October is a time for cozy sweaters and pumpkin-everything.
It’s also a time for for posting creepy, strange books and pictures with blood spatter. I happen to love blood spatter, in case you haven’t noticed. In another life I would love to be a blood spatter analyst, à la Dexter.
Of course all the blood in my pictures is non-toxic paint (just in case *anyone cares).
*I happen to know there are actually a shit-ton of people out there who have some serious opinions about paint. But that’s another story for another day 🎨
If you’ve been following my blog this week then you know I’ve been posting theme weeks throughout the month of October.
The theme this week has been:
He just happens to be my very favorite villain. Tonight’s post is about The Silence of the Lambs by Thomas Harris. This is probably the most well-known book in the series and the accompanying movie is nothing short of phenomenal. Scary as hell, but phenomenal.
SOTL was written second, but should be read third-according to me. You can read these books in any order of your choosing. I prefer to read things in an orderly timeline if at all possible, which is why I begin with the book written fourth (Hannibal Rising) because it is about Hannibal as a child.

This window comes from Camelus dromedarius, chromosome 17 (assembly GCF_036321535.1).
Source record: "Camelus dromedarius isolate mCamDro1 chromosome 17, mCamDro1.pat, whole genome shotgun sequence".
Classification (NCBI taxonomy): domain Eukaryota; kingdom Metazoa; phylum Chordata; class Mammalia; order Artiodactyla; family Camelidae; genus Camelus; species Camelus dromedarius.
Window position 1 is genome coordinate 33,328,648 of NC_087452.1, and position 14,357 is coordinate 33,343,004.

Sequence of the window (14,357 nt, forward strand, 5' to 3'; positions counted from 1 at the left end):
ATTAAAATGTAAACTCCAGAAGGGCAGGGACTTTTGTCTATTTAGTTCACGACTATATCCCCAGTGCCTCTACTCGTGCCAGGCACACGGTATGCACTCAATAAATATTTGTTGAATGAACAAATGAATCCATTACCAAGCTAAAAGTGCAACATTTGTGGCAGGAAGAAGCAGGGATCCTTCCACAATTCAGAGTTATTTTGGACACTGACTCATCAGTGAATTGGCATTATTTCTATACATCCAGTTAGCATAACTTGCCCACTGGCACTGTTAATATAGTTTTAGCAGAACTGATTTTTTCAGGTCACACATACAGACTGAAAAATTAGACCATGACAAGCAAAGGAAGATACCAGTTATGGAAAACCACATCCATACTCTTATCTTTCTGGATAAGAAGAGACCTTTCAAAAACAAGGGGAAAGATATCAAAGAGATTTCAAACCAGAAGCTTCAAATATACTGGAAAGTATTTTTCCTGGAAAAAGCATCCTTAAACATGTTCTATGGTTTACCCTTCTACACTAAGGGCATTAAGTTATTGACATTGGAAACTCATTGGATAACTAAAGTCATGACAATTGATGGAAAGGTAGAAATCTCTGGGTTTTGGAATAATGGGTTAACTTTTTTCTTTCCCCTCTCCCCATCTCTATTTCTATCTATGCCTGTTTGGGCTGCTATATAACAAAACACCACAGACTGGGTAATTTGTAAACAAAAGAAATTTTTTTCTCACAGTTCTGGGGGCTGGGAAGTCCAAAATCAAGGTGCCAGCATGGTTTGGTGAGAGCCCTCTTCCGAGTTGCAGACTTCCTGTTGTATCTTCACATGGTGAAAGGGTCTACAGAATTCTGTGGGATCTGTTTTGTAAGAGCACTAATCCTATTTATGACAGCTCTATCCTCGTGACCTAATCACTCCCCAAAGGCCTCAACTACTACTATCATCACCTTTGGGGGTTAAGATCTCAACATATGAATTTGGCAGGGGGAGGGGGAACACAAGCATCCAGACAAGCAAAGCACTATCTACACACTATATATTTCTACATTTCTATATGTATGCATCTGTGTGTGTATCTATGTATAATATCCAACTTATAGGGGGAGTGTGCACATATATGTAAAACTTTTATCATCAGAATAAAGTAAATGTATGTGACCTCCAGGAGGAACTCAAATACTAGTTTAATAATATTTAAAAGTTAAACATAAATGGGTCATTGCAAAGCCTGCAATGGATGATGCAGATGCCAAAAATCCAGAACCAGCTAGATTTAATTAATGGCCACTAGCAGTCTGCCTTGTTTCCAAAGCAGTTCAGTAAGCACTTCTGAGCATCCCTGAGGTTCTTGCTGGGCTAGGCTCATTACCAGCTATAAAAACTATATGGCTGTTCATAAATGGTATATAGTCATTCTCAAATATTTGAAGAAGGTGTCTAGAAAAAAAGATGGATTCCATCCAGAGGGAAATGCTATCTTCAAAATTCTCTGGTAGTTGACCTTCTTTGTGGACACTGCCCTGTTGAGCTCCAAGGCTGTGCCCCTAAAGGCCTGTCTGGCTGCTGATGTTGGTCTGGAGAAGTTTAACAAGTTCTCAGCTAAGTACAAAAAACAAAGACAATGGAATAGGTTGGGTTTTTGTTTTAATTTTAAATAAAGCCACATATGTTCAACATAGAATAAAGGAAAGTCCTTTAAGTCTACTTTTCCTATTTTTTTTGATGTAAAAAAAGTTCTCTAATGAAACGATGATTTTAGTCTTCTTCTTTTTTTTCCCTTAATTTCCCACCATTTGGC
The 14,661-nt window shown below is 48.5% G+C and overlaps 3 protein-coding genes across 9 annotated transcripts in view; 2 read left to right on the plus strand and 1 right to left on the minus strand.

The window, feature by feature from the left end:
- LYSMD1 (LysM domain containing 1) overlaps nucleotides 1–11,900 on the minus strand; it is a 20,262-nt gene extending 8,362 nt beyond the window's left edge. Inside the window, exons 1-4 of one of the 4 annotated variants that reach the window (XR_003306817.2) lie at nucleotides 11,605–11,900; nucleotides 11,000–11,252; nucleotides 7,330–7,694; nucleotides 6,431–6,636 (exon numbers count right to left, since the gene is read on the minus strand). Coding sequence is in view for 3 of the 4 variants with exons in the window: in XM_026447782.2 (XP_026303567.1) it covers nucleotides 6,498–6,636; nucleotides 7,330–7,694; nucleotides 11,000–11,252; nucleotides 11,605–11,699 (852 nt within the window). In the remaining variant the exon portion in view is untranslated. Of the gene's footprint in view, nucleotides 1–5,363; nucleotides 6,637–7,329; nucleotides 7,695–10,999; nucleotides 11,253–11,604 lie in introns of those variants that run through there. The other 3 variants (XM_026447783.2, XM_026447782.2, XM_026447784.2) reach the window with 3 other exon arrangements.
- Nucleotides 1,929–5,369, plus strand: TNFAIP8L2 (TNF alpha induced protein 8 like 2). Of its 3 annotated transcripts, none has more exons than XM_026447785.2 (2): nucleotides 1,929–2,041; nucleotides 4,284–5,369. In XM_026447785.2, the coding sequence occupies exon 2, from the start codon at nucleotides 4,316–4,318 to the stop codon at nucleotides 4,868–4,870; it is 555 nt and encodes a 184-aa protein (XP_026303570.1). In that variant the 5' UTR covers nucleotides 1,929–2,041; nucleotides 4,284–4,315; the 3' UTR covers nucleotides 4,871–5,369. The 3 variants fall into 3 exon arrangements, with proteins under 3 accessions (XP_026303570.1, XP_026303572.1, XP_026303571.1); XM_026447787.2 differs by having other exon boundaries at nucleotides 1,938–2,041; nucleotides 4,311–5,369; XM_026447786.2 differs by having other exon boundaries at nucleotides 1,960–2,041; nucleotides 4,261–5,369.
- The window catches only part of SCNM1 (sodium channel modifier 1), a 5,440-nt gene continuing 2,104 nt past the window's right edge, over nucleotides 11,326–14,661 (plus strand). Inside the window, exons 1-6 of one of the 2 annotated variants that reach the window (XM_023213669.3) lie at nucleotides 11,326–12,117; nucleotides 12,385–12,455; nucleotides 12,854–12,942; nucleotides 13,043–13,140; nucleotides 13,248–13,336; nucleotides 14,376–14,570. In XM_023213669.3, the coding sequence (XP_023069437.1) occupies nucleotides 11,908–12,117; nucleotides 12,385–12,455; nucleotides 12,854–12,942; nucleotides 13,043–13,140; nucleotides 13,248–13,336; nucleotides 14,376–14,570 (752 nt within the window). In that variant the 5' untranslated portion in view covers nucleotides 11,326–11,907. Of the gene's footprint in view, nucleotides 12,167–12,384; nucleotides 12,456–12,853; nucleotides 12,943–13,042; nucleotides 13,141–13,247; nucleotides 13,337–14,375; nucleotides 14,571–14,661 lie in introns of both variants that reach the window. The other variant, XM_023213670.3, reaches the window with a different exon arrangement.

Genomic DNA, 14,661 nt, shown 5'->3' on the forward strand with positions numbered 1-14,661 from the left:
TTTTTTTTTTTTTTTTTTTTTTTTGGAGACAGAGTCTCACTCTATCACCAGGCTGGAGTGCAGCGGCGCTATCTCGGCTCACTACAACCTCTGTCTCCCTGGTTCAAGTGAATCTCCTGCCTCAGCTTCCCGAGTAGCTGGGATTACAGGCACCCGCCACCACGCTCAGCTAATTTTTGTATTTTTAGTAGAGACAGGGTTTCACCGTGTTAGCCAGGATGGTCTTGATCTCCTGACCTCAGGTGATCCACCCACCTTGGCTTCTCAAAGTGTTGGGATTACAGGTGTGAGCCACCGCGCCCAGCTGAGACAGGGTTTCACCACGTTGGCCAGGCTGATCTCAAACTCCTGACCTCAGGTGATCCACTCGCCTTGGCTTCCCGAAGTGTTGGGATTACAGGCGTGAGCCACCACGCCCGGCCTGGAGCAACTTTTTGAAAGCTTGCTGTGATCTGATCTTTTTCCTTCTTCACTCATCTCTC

This story follows another serial killer, Buffalo Bill who is abducting women. An FBI trainee, Clarice Starling, is sent to meet with Dr. Lecter to once again request his help, this time in the Buffalo Bill case.
From the beginning Lecter is very taken with Agent Starling. As she begins to question Lecter, he begins to analyze her. His intrigue with the vast and deep corners of the mind (which he calls his Memory Palace) lead him to ask questions about Sterling’s personal life and childhood, which Starling is hesitant in responding to, especially at first.
As time goes by, Lecter does provide help in profiling what type of person Buffalo Bill is. As he answers Starling’s questions, she begins to open up about herself. Starling is drawn more to Lecter as time goes by. Not in a romantic way necessarily, but in more of a mental stand-off. Although they exist on opposite sides of the law, there is a strong mutual respect of one another. The complexities of their relationship is fascinating. It seems almost unfathomable that a relationship and even a friendship of sorts could even exist.
Tomorrow’s post featuring the fourth Hannibal book concludes this week’s theme. I hope you have enjoyed this week’s posts, because I have enjoyed writing and photographing them for you. It’s always fun to visit old, creepy favorites, especially in the spookiest month of the year 🎃
Like the previous three Hannibal books, the creep factor is high- deliciously high. It’s this factor alone, which should spur you to read it all the more.
“Good-bye Clarice. Will you let me know if ever the lambs stop screaming?” -Thomas Harris, The Silence of the Lambs